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Actor Daniel Dae Kim is speaking out about a vicious hate crime against his sister six years ago that he says robbed the once avid runner of the ability to pursue her passion.
Kim, of "Lost" and "Hawaii Five-O" fame, told People magazine in an interview that his sister, Connie Kim, was out on her for a daily run when a driver screamed and told her to get out of their way. She moved, but the driver hit her twice, knocking her to the ground, he said.
“This man specifically targeted her because of her race and tried to run her over with his car repeatedly,” Kim said. “Because of the injuries sustained in the attack, she is not able to run anymore.”
The family endured more heartbreak when law enforcement officials discouraged them from pursuing hate crime charges as successful prosecution is too difficult, he said.
“You should just hope for whatever you can get,” Kim told CNN in March that officials had told them at the time.
His family later discovered that the suspect had a record of allegations of violence against Asian women. Kim said the man was convicted of a reckless driving misdemeanor in his sister's case.
Despite the setback, Connie Kim praised her brother for support.
“I know Dan always has my back, and that gives me a feeling of stability and security that is invaluable,” she told the magazine.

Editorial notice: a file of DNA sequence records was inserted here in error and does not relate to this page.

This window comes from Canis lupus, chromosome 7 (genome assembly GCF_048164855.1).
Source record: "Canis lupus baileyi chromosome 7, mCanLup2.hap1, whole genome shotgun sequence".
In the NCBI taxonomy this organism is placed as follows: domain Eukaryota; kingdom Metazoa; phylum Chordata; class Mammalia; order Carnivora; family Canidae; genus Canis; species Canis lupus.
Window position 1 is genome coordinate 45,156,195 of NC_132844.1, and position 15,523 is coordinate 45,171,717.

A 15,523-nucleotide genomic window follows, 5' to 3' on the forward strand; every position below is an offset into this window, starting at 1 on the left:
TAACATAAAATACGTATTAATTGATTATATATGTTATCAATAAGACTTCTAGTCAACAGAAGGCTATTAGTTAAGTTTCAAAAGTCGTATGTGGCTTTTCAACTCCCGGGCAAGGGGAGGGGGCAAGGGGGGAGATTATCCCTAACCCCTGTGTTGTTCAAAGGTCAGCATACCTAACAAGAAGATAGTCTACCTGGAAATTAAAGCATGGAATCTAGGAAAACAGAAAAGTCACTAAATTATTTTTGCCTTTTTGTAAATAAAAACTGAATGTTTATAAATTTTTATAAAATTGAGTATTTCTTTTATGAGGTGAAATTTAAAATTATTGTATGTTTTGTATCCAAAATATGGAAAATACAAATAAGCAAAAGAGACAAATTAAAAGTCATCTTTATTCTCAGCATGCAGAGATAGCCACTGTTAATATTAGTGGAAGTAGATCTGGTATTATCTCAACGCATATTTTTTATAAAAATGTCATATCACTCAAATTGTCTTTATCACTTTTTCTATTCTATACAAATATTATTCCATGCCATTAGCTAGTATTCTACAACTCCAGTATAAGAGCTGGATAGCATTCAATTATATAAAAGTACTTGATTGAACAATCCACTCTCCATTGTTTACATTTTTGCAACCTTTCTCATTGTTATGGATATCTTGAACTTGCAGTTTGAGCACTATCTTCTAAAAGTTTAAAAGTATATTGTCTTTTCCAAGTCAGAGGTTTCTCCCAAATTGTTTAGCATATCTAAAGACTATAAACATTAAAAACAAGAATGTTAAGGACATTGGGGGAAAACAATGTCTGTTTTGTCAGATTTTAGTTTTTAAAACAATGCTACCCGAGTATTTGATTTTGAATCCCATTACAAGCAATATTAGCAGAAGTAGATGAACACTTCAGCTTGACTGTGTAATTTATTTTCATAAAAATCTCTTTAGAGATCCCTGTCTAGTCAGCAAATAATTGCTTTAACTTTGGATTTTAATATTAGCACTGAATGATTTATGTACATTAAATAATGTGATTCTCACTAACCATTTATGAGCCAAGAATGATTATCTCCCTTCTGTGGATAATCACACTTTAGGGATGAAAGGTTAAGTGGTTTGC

Kim has long been an advocate against anti-Asian hate crimes, especially as such incidents soared during the COVID-19 pandemic. He testified in March on Capitol Hill urging Congress to pass the No Hate Bill and the COVID-19 Hate Crimes Act.
“I’m not naïve enough to think that I’m going to convince all of you to stand up for us,” he told the Subcommittee on Constitution, Civil Rights, and Civil Liberties. “But I am speaking to those whom humanity still matters.”
That was two days after a gunman allegedly killed six Asian spa workers in and near Atlanta. Kim said he was stunned when he heard a sheriff’s spokesperson describe the suspect as having “a very bad day.”
He told the magazine that the shootings also hit home because law enforcement also appeared to minimize the attack on his younger sister.
As previously reported by Oxygen.com, Kim joined forces with fellow actor Daniel Wu to offer $25,000 to find the suspect who assaulted a 91-year man in Oakland.
“I think of my efforts as one of a collective,” he said. “The Asian-American community as a whole started standing up and speaking out in a way I hadn’t seen in a long time.”
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